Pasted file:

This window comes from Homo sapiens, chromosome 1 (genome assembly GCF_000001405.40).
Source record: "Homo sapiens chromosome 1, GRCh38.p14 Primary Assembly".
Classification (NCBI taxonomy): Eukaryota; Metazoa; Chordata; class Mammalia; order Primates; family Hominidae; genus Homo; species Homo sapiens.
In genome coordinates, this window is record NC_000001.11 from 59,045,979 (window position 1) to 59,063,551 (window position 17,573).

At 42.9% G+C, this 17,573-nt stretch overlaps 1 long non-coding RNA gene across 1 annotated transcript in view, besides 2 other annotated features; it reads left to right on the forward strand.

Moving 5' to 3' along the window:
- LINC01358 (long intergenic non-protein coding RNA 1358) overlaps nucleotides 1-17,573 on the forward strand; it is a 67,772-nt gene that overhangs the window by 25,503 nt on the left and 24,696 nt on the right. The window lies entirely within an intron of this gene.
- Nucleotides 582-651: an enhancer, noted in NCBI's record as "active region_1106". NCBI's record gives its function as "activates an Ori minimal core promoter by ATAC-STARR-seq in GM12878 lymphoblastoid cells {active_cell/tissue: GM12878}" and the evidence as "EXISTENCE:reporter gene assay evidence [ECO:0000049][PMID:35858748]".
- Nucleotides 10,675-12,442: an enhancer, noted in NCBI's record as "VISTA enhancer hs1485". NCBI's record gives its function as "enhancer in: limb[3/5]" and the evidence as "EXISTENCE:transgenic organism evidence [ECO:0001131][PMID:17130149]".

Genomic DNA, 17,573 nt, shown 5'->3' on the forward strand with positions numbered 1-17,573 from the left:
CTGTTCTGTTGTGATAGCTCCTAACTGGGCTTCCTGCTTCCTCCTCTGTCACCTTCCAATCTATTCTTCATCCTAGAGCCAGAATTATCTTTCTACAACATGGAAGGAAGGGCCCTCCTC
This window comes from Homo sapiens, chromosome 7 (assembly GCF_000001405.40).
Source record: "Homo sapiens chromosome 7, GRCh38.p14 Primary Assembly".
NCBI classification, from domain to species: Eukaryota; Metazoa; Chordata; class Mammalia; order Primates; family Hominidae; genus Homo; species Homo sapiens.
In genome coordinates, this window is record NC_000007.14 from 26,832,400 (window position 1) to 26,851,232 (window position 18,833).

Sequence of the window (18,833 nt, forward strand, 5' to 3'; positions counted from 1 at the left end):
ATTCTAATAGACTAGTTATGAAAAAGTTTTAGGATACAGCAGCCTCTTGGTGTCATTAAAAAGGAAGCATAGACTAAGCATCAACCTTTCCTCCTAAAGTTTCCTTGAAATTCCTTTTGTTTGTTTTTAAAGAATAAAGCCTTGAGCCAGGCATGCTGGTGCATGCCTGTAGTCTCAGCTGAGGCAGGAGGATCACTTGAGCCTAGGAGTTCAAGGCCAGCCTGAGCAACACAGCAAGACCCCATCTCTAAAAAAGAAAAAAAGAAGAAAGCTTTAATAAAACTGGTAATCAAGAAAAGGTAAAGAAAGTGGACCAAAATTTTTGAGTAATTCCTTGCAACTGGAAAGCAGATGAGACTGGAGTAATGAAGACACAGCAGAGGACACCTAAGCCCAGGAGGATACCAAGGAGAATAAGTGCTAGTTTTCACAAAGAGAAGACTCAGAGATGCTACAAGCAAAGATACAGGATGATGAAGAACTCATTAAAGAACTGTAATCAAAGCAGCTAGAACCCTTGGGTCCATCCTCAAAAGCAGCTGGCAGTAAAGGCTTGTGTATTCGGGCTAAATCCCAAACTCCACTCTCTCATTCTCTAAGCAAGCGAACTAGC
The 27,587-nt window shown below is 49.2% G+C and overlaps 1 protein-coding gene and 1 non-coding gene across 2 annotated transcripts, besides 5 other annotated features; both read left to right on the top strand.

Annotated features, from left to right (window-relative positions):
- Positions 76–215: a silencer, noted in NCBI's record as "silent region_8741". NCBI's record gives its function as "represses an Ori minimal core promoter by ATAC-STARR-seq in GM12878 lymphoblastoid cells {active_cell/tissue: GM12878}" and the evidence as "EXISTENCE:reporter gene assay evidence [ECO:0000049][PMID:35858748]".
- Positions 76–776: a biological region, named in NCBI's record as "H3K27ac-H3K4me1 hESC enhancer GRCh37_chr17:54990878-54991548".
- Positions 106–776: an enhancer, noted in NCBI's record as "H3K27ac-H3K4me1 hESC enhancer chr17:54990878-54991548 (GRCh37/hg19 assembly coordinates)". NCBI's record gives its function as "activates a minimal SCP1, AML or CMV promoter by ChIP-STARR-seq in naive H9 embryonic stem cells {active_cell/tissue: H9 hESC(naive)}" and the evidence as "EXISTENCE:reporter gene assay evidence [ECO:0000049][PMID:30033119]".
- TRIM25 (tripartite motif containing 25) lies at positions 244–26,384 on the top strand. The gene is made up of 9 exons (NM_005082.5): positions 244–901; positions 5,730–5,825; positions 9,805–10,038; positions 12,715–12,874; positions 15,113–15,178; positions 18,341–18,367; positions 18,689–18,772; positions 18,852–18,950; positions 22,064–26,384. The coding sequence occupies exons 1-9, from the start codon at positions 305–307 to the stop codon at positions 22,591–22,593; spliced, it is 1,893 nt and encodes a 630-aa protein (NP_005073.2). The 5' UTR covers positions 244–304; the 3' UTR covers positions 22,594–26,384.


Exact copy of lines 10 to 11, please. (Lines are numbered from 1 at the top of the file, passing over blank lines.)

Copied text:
Genomic DNA, 17,573 nt, shown 5'->3' on the forward strand with positions numbered 1-17,573 from the left:
CTGTTCTGTTGTGATAGCTCCTAACTGGGCTTCCTGCTTCCTCCTCTGTCACCTTCCAATCTATTCTTCATCCTAGAGCCAGAATTATCTTTCTACAACATGGAAGGAAGGGCCCTCCTC